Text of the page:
They did it. The Austin City Council hired a new City Manager. Some people, like me, were doubtful that they could pull it off by April — or at all — but they did. 

Another way of looking at this is that the Council took 14 months, did a national search, and then found a City Manager who was getting pushed out just up the road in Dallas. Regardless of how one might view this outcome, it is a fact that the Austin City Council completed their quest for a new City Manager.

The lucky winner is T.C. Broadnax. According to a City memo announcing the hire, Broadnax starts May 6. He will make $470,017 per year. That’s $50,000 more than Broadnax was making in Dallas and also a big hike over previous City Manager Spencer Cronk who was only pulling down $388,000 per year. 

Broadnax won out over fellow finalist Sara Hensley, the current City Manager of Denton and a former Director of the Austin Parks and Recreation Department, who also served as an Assistant City Manager for two years. This appears to be consistent with the suspicion that the Council wanted someone from outside the current Austin city staff, and not even recent city staff. Buttressing that suspicion is that no one from existing City management appears to have applied. I don’t know what that means, but it could be that the word was out that Council wanted an outsider. It could also mean that current high ranking managers inside the City of Austin have witnessed how the Mayor and Council operate and didn’t want any part of the top job. Whatever the case working with the current Council is now Broadnax’s job. We wish him the best and hope he has some idea of what he’s getting into. 

Back before I went on a several weeks long spring break I did a short blurb on the final City Manager candidates. Therein I tried to say something nice about each finalist. I quickly got emails telling me about the shortcomings of both candidates, particularly Broadnax. Broadnax also got hammered a bit by Ken Martin in his Austin Bulldog. Martin primarily summarized local press coverage of Broadnax in Dallas. That included some less than kind parting shots.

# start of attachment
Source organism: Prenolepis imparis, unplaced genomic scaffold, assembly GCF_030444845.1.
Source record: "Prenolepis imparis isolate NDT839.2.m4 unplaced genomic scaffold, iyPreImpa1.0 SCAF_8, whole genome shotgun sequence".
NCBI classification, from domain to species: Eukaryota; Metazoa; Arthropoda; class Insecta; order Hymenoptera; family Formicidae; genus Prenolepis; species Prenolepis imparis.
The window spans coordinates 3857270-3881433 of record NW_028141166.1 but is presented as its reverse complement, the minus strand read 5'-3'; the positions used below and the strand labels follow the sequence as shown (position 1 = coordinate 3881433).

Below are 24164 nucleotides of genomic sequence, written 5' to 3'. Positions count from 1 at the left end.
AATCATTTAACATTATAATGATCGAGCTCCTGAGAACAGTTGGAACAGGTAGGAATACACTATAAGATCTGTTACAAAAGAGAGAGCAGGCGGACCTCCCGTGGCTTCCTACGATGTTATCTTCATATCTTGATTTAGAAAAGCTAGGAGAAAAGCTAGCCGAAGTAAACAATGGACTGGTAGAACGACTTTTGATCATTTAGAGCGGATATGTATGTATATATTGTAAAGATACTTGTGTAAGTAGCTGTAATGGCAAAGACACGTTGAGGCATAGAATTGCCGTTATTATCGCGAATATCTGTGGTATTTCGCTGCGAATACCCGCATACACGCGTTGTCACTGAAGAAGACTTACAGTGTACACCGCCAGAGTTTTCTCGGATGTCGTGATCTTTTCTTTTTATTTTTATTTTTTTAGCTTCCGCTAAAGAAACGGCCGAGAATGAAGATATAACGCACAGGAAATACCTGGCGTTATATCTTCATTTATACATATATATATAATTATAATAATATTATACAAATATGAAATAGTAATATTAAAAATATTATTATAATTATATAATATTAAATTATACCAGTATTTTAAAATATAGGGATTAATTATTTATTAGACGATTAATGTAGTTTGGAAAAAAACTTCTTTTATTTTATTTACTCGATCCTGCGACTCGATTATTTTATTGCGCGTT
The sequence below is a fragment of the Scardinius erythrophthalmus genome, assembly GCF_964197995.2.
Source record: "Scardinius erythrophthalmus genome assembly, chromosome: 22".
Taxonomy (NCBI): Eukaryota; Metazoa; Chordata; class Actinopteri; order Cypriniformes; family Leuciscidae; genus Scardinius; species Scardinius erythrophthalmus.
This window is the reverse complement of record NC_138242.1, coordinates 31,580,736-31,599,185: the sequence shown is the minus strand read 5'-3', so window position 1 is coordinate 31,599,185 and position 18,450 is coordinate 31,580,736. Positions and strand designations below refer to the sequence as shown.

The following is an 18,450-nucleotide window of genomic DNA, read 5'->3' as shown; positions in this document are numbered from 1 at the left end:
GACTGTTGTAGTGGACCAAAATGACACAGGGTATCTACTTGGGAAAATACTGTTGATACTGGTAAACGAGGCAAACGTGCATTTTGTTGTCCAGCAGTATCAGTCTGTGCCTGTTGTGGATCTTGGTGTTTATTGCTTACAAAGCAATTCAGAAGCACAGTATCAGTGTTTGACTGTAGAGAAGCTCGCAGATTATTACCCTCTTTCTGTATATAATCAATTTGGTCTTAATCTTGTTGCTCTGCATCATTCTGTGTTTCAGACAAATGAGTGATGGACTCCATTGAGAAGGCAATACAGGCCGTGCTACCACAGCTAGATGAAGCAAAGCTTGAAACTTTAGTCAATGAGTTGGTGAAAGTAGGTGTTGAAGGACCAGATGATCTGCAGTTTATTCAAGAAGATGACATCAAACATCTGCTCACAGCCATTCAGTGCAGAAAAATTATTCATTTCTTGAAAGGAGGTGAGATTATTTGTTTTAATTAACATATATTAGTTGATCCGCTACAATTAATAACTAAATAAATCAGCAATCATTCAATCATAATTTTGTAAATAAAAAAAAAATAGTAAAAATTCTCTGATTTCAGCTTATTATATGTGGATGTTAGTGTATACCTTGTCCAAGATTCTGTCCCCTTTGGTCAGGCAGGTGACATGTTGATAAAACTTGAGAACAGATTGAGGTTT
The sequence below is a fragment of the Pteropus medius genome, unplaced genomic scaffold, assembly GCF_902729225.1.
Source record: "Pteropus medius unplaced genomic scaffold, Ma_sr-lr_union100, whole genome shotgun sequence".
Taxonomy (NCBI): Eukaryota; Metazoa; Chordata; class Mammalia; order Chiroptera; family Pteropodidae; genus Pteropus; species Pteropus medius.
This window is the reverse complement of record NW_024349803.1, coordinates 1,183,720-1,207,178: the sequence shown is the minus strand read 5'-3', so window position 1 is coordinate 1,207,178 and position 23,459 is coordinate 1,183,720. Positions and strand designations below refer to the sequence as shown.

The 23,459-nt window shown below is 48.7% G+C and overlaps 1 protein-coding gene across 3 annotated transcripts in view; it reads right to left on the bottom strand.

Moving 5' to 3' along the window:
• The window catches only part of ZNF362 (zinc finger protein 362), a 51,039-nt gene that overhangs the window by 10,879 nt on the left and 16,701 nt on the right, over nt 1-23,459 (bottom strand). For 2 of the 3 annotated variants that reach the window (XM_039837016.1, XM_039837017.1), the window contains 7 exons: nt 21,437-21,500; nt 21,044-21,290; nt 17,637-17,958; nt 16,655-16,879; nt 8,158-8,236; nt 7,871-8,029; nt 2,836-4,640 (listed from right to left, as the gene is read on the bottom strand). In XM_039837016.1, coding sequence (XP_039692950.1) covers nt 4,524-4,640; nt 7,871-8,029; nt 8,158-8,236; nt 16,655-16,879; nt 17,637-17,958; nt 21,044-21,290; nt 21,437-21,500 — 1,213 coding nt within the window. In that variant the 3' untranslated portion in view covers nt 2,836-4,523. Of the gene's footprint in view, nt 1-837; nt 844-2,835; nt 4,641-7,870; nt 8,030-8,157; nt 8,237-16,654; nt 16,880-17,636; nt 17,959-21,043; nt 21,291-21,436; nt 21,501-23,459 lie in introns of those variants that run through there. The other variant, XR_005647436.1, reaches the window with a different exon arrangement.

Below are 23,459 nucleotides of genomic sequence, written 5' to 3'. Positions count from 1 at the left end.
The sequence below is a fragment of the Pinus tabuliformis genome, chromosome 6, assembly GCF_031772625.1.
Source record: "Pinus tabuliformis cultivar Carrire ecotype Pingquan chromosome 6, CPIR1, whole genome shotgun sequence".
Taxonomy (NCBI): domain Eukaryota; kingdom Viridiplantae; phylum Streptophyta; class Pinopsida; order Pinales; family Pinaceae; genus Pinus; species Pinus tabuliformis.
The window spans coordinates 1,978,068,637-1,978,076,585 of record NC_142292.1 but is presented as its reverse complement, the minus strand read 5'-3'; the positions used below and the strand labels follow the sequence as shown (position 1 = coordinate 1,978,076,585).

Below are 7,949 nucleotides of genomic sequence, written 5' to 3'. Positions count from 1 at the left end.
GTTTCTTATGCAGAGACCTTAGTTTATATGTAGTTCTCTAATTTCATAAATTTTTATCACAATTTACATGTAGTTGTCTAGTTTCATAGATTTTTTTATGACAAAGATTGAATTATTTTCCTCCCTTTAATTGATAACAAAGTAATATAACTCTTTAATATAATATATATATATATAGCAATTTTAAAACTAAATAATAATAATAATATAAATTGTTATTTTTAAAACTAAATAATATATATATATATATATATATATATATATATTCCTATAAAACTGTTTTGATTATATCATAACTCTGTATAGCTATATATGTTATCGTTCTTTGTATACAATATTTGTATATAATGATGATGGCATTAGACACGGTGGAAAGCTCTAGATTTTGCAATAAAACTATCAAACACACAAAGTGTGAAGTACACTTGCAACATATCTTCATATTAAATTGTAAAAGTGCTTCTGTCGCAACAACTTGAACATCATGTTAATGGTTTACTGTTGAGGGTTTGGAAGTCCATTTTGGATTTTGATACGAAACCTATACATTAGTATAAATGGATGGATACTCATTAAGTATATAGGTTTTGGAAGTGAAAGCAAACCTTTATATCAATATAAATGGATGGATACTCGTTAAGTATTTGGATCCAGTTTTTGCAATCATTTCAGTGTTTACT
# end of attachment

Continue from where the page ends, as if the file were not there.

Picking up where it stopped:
For instance Monty Bennett, the publisher of The Dallas Express, wrote that Broadnax was a “terrible city manager” and that during his tenure “the City has dropped in performance in every area that The Dallas Express measures.”

Martin added that Dallas Morning News columnist Dallas Cothrum wrote that Broadnax leaves behind a “legacy of disasters” and “leaves Dallas worse than he found it.” Cothrum also wrote, “Always curt, his manner lately has veered into outright rudeness with council members.” Cothrum continued, “Broadnax was often reluctant to answer the questions of his bosses, who are elected by the people.”  

Broadnax also sparked criticism from some who attended the public sessions in Austin for him and fellow finalist Hensley. That’s because Broadnax more than once refused to stop talking when Judy Maggio told him his time was up. There was also concern about his use of the first person possessive, as in “My Police Chief.”

Whatever Broadnax’s struggles in Dallas and his shortcomings at the public session in Austin, that’s all in the past now. It seems like the thing to do is give the guy a chance here. After all he was chosen by our elected representatives. 

Any Day Now, I Shall Be Released

One person comes to mind who is almost certainly happy that the Council has hired a new City Manager, perhaps even ecstatic. That would be Interim City Manager/former City Manager Jesús Garza. Garza previously served as City Manager from 1994 to 2002, after working his way up through the City of Austin ranks; beginning in 1978.

Garza willingly walked into a tragically disastrous situation and got to work trying to patch it up as best as he could. He made a lot of people mad along the way. That includes some current and former City employees whom I deeply respect and I’m sure some of their criticisms are legitimate.